In order for any business to not only survive but also thrive in the digital age, it needs to promote its products and services. Even brands as big as Coca-Cola, with a global reach, understand this principle.
Advertisement has always evolved with the times to better reach potential and existing customers. From word of mouth when humanity was only budding, to billboards and signboards when literacy started to flourish and newspapers became available to the general public. Advertisements have also been broadcast on radios and television before taking on social media in the early 2000s.
Big Brother Naija, which used to be Big Brother Nigeria, is a show that has been dubbed “Africa’s number 1 reality tv show.” It is, quite possibly, one of the biggest cash cows because of its business model.
A quick run-through of the Big Brother Naija show and its sponsors
Big Brother Naija has had a couple of prolific sponsors in the last five years. From the second season when the title was changed to what it currently is, PayPorte Global Systems (PayPorte) and Betway Nigeria (Bet9ja) have been headline sponsors. The role is currently held by Abeg.
Abeg, the social payments app was announced as the headline sponsor in May of 2021, along with Patricia, a Nigerian owned fintech company as the associate sponsor of season 6. Abeg paid ₦2 billion while Patricia paid ₦1 billion to be the headline and associate sponsors respectively. Patricia sponsored the fifth season of BBN while Abeg, the headline sponsor, is relatively new to this level of sponsorship.
According to insider sources, Category sponsorship of BBN costs ₦750 million while product sponsorship costs N200 million, and each season (which lasts 10 weeks) has multiple sponsors. This does not include other sponsors who pay as much as ₦50 million. The sponsorship packages include 30-seconds ad slots, product integration, online activation, and other offerings. The other brands that advertise, host occasional games and sponsor the reality show on a smaller scale are Darling Hair, Pepsi, Munch It, Super Commando, Waw, Eva Soap. The sponsored games the housemates play and the prizes to be won by the audience are also sponsored by these brands.
It is a common fact to every brand that advertising is one of the differences between turning a loss, breaking even, and turning a profit. Even subpar products can seem appealing with the right marketing. And in the cases where products are advertised properly, it still would not mean anything if it isn’t advertised to the right target audience. That is why Abeg and Patricia decided to be involved with the current season of Big Brother Naija, in the capacity that they chose.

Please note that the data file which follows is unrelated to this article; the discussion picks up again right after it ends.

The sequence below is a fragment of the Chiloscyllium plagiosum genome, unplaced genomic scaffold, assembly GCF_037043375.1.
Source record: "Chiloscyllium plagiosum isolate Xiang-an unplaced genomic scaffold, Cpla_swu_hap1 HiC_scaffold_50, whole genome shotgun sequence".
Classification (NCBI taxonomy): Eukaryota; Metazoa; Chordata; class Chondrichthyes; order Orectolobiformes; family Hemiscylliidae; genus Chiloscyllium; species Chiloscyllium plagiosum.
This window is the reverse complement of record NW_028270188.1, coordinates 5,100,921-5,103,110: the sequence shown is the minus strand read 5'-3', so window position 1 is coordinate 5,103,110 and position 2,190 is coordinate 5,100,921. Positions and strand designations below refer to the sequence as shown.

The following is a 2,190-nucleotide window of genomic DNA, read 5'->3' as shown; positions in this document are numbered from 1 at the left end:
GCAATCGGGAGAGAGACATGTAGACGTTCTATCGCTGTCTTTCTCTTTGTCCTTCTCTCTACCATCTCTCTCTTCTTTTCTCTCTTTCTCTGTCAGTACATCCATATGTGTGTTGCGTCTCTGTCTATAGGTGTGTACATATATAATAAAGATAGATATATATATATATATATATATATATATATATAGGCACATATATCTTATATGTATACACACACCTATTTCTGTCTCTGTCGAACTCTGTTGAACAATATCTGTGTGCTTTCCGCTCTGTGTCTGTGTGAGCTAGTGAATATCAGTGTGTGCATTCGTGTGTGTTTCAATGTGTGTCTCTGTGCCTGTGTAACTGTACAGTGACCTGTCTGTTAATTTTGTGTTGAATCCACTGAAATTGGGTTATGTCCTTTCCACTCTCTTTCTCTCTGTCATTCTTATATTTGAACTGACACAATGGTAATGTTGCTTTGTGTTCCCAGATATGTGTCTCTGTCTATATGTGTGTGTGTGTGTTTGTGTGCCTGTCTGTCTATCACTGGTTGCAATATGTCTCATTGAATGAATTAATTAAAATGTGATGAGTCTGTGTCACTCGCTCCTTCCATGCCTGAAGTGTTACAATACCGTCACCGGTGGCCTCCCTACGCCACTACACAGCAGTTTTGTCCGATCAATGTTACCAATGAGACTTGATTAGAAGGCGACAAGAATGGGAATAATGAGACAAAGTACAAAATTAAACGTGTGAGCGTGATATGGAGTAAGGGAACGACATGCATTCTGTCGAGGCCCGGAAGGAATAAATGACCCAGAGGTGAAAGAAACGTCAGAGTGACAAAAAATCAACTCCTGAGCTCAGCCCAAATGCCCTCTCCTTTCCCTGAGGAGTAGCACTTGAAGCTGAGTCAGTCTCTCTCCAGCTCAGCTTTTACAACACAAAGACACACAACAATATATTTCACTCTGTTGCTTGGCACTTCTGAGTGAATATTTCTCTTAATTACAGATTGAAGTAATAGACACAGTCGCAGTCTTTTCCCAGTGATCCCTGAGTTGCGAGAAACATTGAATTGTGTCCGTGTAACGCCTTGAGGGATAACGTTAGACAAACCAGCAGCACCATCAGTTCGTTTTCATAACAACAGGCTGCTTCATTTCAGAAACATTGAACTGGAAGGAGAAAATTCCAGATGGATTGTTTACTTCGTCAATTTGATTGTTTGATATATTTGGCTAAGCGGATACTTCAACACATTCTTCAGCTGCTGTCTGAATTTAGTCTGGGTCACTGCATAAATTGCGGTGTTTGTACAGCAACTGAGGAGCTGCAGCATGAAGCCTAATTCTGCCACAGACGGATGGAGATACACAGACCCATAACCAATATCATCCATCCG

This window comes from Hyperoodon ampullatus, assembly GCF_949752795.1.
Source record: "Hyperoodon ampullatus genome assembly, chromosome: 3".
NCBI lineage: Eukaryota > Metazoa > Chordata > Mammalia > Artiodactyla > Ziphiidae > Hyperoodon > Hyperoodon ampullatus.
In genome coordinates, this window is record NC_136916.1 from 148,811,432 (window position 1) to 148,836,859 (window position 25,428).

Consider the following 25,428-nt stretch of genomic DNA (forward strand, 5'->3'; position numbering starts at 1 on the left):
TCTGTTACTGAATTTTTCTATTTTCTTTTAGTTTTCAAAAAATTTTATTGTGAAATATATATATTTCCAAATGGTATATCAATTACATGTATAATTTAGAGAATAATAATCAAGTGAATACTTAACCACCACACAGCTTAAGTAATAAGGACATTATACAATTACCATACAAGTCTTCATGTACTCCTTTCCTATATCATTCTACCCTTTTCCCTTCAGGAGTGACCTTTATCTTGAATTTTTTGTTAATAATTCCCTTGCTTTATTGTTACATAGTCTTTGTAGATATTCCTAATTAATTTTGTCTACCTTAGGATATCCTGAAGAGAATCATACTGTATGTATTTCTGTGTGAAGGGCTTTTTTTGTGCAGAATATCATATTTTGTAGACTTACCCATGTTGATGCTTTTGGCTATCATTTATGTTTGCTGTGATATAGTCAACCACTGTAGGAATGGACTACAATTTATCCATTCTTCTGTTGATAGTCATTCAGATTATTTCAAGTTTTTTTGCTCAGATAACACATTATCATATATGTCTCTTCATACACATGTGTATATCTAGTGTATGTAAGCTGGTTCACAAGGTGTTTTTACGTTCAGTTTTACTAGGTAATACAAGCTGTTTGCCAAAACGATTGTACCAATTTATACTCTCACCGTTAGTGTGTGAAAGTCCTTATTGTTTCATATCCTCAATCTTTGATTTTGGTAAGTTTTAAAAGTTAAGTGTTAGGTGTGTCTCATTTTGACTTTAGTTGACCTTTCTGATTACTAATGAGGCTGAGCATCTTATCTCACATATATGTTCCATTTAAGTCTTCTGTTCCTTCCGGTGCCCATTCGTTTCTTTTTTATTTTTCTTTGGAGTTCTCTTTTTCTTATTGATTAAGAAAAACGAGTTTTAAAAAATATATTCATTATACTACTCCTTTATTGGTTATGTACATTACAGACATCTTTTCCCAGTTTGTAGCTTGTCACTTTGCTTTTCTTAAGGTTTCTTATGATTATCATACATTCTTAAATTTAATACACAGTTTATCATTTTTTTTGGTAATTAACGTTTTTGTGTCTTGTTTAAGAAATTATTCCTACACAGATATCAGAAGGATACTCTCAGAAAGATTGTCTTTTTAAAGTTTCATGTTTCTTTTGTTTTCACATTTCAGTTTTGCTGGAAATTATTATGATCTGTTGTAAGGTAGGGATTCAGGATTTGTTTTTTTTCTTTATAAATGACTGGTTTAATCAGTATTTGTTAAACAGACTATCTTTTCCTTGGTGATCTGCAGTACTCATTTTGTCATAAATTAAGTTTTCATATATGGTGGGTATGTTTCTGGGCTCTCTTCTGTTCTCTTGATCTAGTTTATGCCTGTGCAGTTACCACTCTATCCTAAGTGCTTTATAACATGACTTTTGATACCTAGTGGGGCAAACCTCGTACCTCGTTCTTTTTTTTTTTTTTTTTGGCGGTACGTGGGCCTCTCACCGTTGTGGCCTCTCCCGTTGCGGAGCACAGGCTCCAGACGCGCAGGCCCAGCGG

It can also be used to explain why some brands that can afford to advertise on Big Brother Naija choose not to. Perhaps they know that they will reach their target audience another way – be it radio, social media, or billboards.
BBN’s target audience ranges from Boomers, Generation X, down to Generation Z – from 65+ to 15-year-olds. With 75% of its viewers being working adults or self-employed, it is safe to say that the buying power the audience has is undeniable. The programme airs in 48 other African countries besides Nigeria, to an average audience of 309 million viewers according to DSTV media sales figures. With peak viewing at the start of the programme, some eviction shows, and the finale. It also accumulates about 915 million votes each season since season 4 through the various voting methods.
If advertising on Big Brother Naija did not have the return on investment that makes brands bid and spend tens and hundreds of millions of Naira on sponsorship and advertising deals, it wouldn’t have the pull it does now to generate conversation online and offline. Big Brother Naija may be revolutionising television advertising in a digital age in Nigeria.
Winston Sylvanus writes in from Lagos.